Only slightly more often than weary travelers are said to see visions of Brigadoon, there comes an album that delivers on all the possible promises of its chosen genre. The record possesses skill, strength, deep musical understanding and a unique ability to stimulate each and every cynical synapse in the brain of the listener. To capture and impress that kind of breakthrough is a distant cousin to capturing lightning in a bottle. In 2014, the Italian band (for to add a descriptor and call them a metal band is insultingly limited,) channeled all of that into their album “Are You Kidding Me? No.” To do so again for their new record “A Means to No End,” to inscribe that same musical magic a second time, would be a borderline miracle, no?
And yet, at the risk of abating the suspense too early, here we are again, faced with another masterpiece from the unquiet and imaginative minds that mix and blend and cut and make whole entire catalogues of musical acumen. Bear with me a moment - no, this new record is not a unilateral improvement from “Are You Kidding Me? No,” and that’s the highest possible compliment that can be bestowed upon it; that a follow up album could be every bit as captivating and thunderously powerful as the engaging and consuming album that preceded it.
For those familiar with the band we’re talking about, let’s hit the differences real fast so that you can move on quickly and get to listening without further delay. “A Means to No End” follows much of the same unconstrained, borderline progressive idiom as its predecessor, free to change gears and switch cadences with little rhyme or reason except that it has the capacity to do so. The album can be haunting one moment and comforting the next, ponderous and gentle, both electric and eclectic. The primary difference between the two is that “A Means to No End” is less likely to completely change musical tracks and more content to stay within the varying partitions of metal. So, no, there are no mariachi interludes or passing lounge bridges or quick jazz escapes this time around. Instead, the band concentrates on their riffs, delivering delicious hooks that hit and run and leave the listening wanting amid the constant traffic of an altering musical landscape.
Now, if that’s all you need to know, get out of here and get to listening. If you’re new to this particular game, here comes the tutorial.
Let’s close up that comment on riffs before we get into the other meat and potatoes. Unlike nearly any other band on the circuit in any walk of music today, Destrage never allows one of their riffs to overstay its welcome, no matter how compelling or captivating. It’s really an art, the band’s ability to keep the portion size small enough that the listener leaves hungry after each and every song, thus ensuring the album’s ability to be listened to over and over again in order to get that same flavor back on their palette.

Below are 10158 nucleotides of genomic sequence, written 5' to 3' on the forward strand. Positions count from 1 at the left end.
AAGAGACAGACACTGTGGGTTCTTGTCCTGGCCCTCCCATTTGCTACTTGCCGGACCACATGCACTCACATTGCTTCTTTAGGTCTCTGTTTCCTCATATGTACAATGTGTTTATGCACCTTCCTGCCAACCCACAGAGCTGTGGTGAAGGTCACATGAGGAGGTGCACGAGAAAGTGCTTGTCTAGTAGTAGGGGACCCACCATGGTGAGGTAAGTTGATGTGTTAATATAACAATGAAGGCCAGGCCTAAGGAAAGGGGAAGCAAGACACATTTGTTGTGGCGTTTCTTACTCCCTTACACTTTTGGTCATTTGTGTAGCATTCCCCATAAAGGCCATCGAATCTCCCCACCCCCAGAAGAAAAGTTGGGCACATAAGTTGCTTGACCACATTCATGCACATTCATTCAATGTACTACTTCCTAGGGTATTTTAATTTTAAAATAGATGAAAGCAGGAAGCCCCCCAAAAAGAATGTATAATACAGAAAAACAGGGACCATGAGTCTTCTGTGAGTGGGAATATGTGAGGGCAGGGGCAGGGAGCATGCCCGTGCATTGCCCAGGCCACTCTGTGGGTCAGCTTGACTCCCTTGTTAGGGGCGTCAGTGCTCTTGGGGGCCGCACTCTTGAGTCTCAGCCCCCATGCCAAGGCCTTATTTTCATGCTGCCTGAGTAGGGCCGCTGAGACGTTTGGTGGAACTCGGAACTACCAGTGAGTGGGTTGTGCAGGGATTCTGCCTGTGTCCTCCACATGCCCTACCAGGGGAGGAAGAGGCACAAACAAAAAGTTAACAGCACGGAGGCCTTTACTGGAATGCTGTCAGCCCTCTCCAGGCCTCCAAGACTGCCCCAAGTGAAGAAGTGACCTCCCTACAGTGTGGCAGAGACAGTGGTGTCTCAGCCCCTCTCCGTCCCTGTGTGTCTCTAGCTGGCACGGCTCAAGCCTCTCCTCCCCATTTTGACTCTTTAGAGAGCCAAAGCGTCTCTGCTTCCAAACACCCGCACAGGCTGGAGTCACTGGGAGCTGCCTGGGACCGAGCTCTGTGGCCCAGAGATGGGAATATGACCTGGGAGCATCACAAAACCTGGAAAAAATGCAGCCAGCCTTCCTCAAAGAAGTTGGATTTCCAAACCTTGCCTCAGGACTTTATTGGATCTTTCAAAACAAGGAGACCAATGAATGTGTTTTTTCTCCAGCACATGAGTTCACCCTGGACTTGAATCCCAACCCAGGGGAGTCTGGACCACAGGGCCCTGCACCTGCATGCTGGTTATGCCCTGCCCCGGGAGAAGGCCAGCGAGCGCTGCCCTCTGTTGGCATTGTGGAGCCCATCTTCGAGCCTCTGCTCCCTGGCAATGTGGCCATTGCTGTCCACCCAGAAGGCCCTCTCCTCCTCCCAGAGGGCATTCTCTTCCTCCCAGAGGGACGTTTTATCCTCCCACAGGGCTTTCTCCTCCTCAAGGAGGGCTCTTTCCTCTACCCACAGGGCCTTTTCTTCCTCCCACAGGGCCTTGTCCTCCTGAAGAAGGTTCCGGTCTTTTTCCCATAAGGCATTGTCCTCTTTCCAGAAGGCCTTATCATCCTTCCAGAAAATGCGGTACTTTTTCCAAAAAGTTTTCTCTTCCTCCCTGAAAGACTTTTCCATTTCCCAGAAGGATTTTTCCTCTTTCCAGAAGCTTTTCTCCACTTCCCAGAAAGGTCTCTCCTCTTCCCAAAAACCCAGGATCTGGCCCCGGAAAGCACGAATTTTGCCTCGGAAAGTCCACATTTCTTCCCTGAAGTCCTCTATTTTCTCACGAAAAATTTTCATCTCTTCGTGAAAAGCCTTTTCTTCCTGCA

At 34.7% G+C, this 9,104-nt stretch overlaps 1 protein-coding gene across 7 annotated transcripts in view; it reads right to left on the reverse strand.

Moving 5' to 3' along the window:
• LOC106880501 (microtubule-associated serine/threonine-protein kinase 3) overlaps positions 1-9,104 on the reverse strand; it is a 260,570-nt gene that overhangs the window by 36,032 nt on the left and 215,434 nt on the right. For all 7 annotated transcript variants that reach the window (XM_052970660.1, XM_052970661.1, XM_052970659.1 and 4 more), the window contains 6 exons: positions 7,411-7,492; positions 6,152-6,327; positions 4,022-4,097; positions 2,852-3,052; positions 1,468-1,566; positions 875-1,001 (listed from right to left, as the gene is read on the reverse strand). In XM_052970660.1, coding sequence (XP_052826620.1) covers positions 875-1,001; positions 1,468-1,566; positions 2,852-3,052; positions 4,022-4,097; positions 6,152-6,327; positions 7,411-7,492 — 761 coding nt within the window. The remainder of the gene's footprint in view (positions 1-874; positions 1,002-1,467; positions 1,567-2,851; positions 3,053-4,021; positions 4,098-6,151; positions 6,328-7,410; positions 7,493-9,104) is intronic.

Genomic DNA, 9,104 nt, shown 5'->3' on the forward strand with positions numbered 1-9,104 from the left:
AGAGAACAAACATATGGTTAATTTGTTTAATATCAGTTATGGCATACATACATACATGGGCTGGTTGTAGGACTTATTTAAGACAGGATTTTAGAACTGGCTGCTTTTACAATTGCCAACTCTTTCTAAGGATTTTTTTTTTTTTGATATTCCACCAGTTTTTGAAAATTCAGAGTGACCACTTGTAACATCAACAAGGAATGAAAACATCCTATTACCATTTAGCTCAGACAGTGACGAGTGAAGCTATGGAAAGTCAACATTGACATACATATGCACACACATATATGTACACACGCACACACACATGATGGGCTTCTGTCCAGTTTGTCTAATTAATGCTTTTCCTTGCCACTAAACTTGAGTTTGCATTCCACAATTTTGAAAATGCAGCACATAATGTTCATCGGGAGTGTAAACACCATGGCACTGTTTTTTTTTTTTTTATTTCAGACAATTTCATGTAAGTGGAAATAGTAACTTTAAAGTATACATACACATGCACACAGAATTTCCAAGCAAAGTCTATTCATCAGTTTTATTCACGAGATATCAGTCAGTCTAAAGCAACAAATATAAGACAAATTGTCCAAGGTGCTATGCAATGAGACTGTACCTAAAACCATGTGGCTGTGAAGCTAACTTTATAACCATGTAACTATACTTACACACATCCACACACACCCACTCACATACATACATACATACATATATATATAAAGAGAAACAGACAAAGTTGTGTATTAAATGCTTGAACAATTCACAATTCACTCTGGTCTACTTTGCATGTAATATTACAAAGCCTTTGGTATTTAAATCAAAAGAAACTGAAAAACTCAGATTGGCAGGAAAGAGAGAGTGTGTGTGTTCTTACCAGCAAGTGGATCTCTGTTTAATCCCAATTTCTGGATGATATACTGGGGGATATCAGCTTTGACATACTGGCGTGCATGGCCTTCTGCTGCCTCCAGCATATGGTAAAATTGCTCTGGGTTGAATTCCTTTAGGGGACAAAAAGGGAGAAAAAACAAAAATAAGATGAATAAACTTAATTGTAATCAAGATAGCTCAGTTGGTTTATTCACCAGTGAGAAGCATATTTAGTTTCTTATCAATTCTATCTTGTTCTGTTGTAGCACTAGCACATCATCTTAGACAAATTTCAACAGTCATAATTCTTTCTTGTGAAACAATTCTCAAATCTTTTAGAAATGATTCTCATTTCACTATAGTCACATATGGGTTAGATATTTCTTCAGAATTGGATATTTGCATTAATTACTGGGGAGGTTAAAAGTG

As the cherry on that proverbial sundae, Destrage composes riffs that are more than just a catchy collection of five or six notes well-placed in relation to each other. Each of the truly memorable licks has an intricacy that makes it easy to identify as great, but complex enough that it doesn’t wear itself out banging around your subconscious, easily amused musical cerebrum. In short, none of these riffs are Pantera’s “Walk,” which while great, can be recalled ad nauseum at the drop of a hat.
Just listen to the cycling power of the main line for “The Flight.” That’s one part the smooth but muscled thump of Wolfmother, one part the jagged edge of Soundgarden and one part the precision of Fear Factory all fused seamlessly into a dynamic and enticing whole that you love when you hear it, but have a hard time humming an hour later. All that does is make you want to hear it again.
The dirty secret in Destrage’s compositional style is that they borrow a good bit of styling and flair from the alternative rock and grunge scene of the ‘90s, couching them all within distorted piles of scrap metal and whatever other pointy aural objects are scattered around. Just listen to “Peacefully Lost,” and you’ll hear that the first two thirds of the song could have easily been a cut nestled in the b-side of Alice in Chains’ self-titled record. Similarly, “Symphony of the Ego,” particularly as it picks through its opening salvo, sounds akin to some of the classic Primus tracks from twenty years ago, weaving in and out with an Annihilator-ish breakdown. The influence isn’t always easy to detect, but the elements are always there.
As a kicker, Destrage maintains their real calling card, which has been prevalent on each and every one of their albums; the band has a mastery like no other band of finding the exact right time to bring a song back from the brink by inserting a memorable and highly accessible chorus. The baseline melody, if it can be called such, or “Blah Blah” is abstract at the best of times, but your ear catches the hallmarks of the bass riff every time the song is about to hit the chorus again. That makes the undulating but unpredictable and fuzzy meanderings of the rest of the song come together, as Destrage always crosses back over the zero sum line to keep the song moving.
And oh, by the way, if we haven’t talked about it yet, as though it’s even important after everything we’ve just discussed, yes, the album is full of the customary metal broken-glass sludge that goes to eleven and breaks your neck with its dominating power and virility.
That’s it. I’m out of superlatives, and to try and use further language to describe this record would be attempting to render a pattern out of an album that is liquid and beyond easy, glib epithets. “A Means to No End,” again at the risk of dropping the pretense of mystery, the clubhouse leader for album of the year, and there’s not a lot of year left.